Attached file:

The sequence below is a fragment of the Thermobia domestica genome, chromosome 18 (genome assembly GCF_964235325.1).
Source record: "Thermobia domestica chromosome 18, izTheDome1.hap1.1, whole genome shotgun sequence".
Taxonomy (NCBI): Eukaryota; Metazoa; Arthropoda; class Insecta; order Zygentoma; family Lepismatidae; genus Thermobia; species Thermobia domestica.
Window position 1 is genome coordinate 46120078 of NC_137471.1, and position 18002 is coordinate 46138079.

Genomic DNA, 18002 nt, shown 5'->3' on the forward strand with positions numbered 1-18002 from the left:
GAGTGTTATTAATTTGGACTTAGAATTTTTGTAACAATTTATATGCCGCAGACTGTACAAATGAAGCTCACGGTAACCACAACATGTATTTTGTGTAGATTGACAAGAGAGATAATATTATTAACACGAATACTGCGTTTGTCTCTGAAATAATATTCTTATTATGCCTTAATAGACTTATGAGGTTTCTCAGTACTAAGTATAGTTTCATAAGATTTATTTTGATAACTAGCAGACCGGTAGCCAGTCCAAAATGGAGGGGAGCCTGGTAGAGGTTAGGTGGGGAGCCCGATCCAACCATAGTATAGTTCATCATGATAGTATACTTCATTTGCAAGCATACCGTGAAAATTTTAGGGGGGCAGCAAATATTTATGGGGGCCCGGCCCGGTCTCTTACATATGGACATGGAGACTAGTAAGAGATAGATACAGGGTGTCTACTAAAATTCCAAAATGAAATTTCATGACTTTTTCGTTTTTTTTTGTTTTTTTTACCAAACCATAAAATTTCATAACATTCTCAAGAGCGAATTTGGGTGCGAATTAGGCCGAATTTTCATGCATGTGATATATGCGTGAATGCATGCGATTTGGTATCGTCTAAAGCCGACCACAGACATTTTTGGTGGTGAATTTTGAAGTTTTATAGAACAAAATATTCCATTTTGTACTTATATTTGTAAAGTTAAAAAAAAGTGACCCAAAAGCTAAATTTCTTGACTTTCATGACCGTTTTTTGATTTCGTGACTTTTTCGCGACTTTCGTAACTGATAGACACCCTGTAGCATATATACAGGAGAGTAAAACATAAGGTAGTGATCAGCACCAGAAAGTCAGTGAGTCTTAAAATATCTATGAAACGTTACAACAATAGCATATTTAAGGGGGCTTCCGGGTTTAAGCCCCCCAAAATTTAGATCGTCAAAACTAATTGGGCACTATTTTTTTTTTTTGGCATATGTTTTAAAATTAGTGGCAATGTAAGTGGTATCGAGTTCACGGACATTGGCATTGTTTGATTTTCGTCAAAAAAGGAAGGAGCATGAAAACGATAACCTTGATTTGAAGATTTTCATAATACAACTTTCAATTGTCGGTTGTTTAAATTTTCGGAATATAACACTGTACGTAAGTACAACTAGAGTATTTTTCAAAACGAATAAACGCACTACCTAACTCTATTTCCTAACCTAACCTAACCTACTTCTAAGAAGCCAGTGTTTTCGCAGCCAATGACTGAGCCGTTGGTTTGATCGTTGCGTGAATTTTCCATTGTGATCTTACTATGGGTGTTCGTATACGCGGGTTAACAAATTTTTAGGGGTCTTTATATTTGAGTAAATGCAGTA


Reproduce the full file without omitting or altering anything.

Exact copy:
The sequence below is a fragment of the Thermobia domestica genome, chromosome 18 (genome assembly GCF_964235325.1).
Source record: "Thermobia domestica chromosome 18, izTheDome1.hap1.1, whole genome shotgun sequence".
Taxonomy (NCBI): Eukaryota; Metazoa; Arthropoda; class Insecta; order Zygentoma; family Lepismatidae; genus Thermobia; species Thermobia domestica.
Window position 1 is genome coordinate 46120078 of NC_137471.1, and position 18002 is coordinate 46138079.

Genomic DNA, 18002 nt, shown 5'->3' on the forward strand with positions numbered 1-18002 from the left:
GAGTGTTATTAATTTGGACTTAGAATTTTTGTAACAATTTATATGCCGCAGACTGTACAAATGAAGCTCACGGTAACCACAACATGTATTTTGTGTAGATTGACAAGAGAGATAATATTATTAACACGAATACTGCGTTTGTCTCTGAAATAATATTCTTATTATGCCTTAATAGACTTATGAGGTTTCTCAGTACTAAGTATAGTTTCATAAGATTTATTTTGATAACTAGCAGACCGGTAGCCAGTCCAAAATGGAGGGGAGCCTGGTAGAGGTTAGGTGGGGAGCCCGATCCAACCATAGTATAGTTCATCATGATAGTATACTTCATTTGCAAGCATACCGTGAAAATTTTAGGGGGGCAGCAAATATTTATGGGGGCCCGGCCCGGTCTCTTACATATGGACATGGAGACTAGTAAGAGATAGATACAGGGTGTCTACTAAAATTCCAAAATGAAATTTCATGACTTTTTCGTTTTTTTTTGTTTTTTTTACCAAACCATAAAATTTCATAACATTCTCAAGAGCGAATTTGGGTGCGAATTAGGCCGAATTTTCATGCATGTGATATATGCGTGAATGCATGCGATTTGGTATCGTCTAAAGCCGACCACAGACATTTTTGGTGGTGAATTTTGAAGTTTTATAGAACAAAATATTCCATTTTGTACTTATATTTGTAAAGTTAAAAAAAAGTGACCCAAAAGCTAAATTTCTTGACTTTCATGACCGTTTTTTGATTTCGTGACTTTTTCGCGACTTTCGTAACTGATAGACACCCTGTAGCATATATACAGGAGAGTAAAACATAAGGTAGTGATCAGCACCAGAAAGTCAGTGAGTCTTAAAATATCTATGAAACGTTACAACAATAGCATATTTAAGGGGGCTTCCGGGTTTAAGCCCCCCAAAATTTAGATCGTCAAAACTAATTGGGCACTATTTTTTTTTTTTGGCATATGTTTTAAAATTAGTGGCAATGTAAGTGGTATCGAGTTCACGGACATTGGCATTGTTTGATTTTCGTCAAAAAAGGAAGGAGCATGAAAACGATAACCTTGATTTGAAGATTTTCATAATACAACTTTCAATTGTCGGTTGTTTAAATTTTCGGAATATAACACTGTACGTAAGTACAACTAGAGTATTTTTCAAAACGAATAAACGCACTACCTAACTCTATTTCCTAACCTAACCTAACCTACTTCTAAGAAGCCAGTGTTTTCGCAGCCAATGACTGAGCCGTTGGTTTGATCGTTGCGTGAATTTTCCATTGTGATCTTACTATGGGTGTTCGTATACGCGGGTTAACAAATTTTTAGGGGTCTTTATATTTGAGTAAATGCAGTA